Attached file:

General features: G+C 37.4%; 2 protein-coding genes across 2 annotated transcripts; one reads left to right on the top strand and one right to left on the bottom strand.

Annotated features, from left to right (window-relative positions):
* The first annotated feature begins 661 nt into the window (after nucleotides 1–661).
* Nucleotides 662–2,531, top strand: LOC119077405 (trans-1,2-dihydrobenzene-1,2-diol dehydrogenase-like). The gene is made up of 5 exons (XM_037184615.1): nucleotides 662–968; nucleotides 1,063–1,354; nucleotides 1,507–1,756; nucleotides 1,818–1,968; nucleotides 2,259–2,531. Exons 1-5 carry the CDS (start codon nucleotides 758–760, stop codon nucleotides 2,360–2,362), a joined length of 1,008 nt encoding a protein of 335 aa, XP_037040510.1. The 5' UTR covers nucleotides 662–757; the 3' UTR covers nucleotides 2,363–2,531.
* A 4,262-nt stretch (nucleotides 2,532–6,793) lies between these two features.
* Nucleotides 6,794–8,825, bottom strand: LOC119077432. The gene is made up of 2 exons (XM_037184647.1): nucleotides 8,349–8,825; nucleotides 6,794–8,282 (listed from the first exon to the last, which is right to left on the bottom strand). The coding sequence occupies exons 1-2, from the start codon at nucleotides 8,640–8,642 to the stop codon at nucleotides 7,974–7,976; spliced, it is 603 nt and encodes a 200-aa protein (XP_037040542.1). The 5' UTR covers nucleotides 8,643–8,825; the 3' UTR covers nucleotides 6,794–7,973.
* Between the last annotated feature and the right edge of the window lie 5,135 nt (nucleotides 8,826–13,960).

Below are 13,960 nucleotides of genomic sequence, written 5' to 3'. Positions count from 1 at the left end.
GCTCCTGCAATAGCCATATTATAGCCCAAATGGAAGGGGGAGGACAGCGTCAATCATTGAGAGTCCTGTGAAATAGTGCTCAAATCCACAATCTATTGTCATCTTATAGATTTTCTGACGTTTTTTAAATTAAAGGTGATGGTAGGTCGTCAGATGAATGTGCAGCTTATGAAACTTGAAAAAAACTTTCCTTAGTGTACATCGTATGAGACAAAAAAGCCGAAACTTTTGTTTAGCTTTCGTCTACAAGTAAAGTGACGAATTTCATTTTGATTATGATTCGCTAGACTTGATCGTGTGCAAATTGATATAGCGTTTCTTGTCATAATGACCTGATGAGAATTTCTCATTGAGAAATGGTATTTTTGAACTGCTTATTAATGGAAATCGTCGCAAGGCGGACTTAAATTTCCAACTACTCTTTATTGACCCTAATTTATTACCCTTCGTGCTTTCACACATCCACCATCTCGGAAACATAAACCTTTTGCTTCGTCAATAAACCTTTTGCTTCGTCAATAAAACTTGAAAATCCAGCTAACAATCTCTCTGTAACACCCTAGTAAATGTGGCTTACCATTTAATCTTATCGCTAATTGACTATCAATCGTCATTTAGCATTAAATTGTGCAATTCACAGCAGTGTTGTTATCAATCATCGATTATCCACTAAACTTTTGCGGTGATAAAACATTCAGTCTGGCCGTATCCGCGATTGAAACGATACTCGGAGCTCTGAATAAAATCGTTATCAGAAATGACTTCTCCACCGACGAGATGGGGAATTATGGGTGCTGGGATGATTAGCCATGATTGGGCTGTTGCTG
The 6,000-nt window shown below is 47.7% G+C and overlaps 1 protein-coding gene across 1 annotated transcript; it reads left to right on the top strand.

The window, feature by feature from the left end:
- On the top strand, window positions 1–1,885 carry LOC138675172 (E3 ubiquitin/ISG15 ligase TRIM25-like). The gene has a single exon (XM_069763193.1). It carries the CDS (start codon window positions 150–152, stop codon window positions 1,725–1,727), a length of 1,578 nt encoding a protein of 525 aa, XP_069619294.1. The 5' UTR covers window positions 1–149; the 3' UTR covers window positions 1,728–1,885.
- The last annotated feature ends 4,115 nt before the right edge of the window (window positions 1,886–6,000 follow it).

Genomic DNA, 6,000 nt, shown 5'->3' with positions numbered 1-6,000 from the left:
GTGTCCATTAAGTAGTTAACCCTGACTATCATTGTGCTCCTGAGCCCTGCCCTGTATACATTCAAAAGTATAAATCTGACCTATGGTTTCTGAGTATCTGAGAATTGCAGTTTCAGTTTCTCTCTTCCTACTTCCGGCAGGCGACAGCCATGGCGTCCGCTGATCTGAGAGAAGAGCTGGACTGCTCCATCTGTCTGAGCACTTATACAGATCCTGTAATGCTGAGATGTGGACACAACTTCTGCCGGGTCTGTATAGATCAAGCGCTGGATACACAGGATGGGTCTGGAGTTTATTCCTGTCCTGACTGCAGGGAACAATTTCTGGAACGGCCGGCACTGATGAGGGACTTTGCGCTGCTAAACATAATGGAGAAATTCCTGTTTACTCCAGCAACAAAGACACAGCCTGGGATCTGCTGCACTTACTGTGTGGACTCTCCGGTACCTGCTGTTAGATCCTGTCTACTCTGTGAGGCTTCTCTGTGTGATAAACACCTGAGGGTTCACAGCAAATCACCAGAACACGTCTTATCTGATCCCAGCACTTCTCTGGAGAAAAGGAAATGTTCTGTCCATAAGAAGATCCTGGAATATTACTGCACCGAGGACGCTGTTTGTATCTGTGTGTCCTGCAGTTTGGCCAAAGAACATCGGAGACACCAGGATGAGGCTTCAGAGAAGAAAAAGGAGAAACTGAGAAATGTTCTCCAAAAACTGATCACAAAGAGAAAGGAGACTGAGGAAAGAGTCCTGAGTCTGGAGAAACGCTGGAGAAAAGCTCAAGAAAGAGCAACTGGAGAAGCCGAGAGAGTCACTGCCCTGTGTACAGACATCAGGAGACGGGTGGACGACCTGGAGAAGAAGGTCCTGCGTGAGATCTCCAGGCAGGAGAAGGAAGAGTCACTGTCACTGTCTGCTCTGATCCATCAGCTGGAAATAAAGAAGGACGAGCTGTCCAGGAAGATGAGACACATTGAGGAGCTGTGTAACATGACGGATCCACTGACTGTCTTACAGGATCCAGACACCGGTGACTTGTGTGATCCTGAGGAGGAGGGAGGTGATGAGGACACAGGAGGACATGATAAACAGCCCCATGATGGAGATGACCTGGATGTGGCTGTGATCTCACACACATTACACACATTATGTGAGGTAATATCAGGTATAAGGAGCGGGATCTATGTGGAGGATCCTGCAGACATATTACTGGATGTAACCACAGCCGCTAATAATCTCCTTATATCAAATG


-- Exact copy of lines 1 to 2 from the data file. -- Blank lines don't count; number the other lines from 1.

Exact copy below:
General features: G+C 37.4%; 2 protein-coding genes across 2 annotated transcripts; one reads left to right on the top strand and one right to left on the bottom strand.

Annotated features, from left to right (window-relative positions):